WIPO Considers Copyright in the Internet Age
Between December 2nd and 20th, delegates from the member States of the World Intellectual Property Organization (WIPO) convened to consider certain conventions concerning copyright in the Internet Age. The delegates attending the WIPO's diplomatic conference adopted two treaties on December 20th. These treaties acknowledge the profound impact new communication technologies will have on international copyright and attempt to strike a balance between protecting the interests of copyright owners in equitable remuneration for their works and the interest of the public in information access.
While the WIPO treaties reflect the worldwide current consensus towards digital copyrights, they shouldn't cause consternation in the United States at this time. The WIPO adopted its previous proposal concerning copyright in Paris on July 24, 1971 (called the Berne Convention). The Senate didn't ratify the Berne Convention, and Congress didn't develop an amended version of the United States Copyright Statute to comply with Berne's standards, until more than 17 years later (late in 1988). Similarly, the world's worst copyright pirates, the People's Republic of China and the Russian Federation, remained absent from the Berne copyright community until 1992 and 1995, respectively. If the U.S. adopts the WIPO treaties at its typical tortoise pace, let's look at what copyright protection might be sometime in the future.
Rock 'n Roll Digital Gold
One WIPO treaty provides protection for performers' and producers' rights in phonograms (LPs, CDs, cassettes, or MIDI files). Performers' rights have been brought to the legal fore in the past five years with the awareness that the Internet Age could change all. The WIPO said "making performances and phonograms available in the on-line context may be compared to the establishment of a global record shop, offering copies to everyone, everywhere. . . ." The U.S. recently recognized and protected performers' rights in interactive on-demand and on-line transmissions and reproductions by enacting the Digital Performance Rights in Sound Recordings Act of 1995. Most music publishers (to whom performers assign their rights in exchange for a portion of the profits) realize the gold in them thar Internet hills can be either mined or lost, and have pushed for protective legislation. The WIPO treaty provides performers and producers with these protections:
- Moral Rights: Performers have the right to be identified and to object to any distortion, mutilation, or modification of their performances which would be prejudicial to their reputation. Presently, performers' moral rights aren't protected under international agreements, but most nations include moral rights in their individual domestic copyright laws. The U.S., however, has never explicitly protected moral rights for anything other than visual arts (paintings, pictures, sculptures) because of the blitzkrieg opponents muster whenever the issue is raised. When the Senate ratified the Berne Convention, Congress declared its passage didn't "expand or reduce" moral rights, saying, in short, nothing. In the U.S., this section could be struck in a legislative compromise.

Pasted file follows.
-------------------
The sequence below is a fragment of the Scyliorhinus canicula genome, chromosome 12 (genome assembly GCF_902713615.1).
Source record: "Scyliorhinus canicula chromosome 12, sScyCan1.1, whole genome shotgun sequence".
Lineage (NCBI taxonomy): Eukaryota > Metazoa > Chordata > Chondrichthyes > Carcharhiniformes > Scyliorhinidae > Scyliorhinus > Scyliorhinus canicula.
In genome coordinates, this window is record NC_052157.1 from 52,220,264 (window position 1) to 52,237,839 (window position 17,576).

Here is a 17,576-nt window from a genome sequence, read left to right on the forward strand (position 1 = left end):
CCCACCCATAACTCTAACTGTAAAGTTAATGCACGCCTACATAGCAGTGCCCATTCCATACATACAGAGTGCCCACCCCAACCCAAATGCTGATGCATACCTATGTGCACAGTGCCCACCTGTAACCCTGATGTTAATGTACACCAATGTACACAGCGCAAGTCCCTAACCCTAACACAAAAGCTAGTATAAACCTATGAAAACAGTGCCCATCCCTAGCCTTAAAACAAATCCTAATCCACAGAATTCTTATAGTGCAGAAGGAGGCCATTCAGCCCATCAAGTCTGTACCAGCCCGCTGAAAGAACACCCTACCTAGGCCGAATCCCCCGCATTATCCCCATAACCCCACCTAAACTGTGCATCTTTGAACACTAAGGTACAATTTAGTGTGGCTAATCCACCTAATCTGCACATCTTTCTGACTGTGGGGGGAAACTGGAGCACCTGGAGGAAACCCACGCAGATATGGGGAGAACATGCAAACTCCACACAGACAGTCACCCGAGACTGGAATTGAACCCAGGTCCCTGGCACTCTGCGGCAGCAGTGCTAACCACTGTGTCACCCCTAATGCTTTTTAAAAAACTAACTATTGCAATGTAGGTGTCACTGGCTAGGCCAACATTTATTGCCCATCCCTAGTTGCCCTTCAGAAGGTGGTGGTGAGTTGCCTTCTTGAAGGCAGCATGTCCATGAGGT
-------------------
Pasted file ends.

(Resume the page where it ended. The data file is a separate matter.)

- Distribution, Rental, and Reproduction Rights: Performers and producers have the exclusive rights to authorize the distribution, reproduction, and rental of their performances and phonograms, respectively. Distribution is limited by the "first sale doctrine," which stipulates that once a consumer purchases a copy, he may sell it as he wishes (but he may not rent, lease, or loan computer programs or phonograms for commercial gain). Rental does not apply to not-for-profit institutions, like libraries, which rent records for a limited period of time, free of charge. The WIPO's notes to these provisions manifest the broad scope of the reproduction right: any uploading, downloading, or digitizing of performances or phonograms are always acts of reproduction, forbidden without the performers' or producers' authorization.
The final WIPO treaty did not include a proposed provision which permitted member States to exempt from the right of reproduction temporary, transient copies made in the course of a lawful transmission. For example, when you download from the Internet and play a song using RealAudio's player, temporary copies of segments of the song (but not the complete composition) are placed in your PC's RAM. Many music publishers assert these brief RAM-based bits are reproductions requiring a royalty. The WIPO's failure to include the transient copy exemption, and their statement "the only way to harmonize . . . the right of reproduction is to confirm that temporary reproduction falls within the scope of the right" of reproduction, may bolster the music publishers' assertions.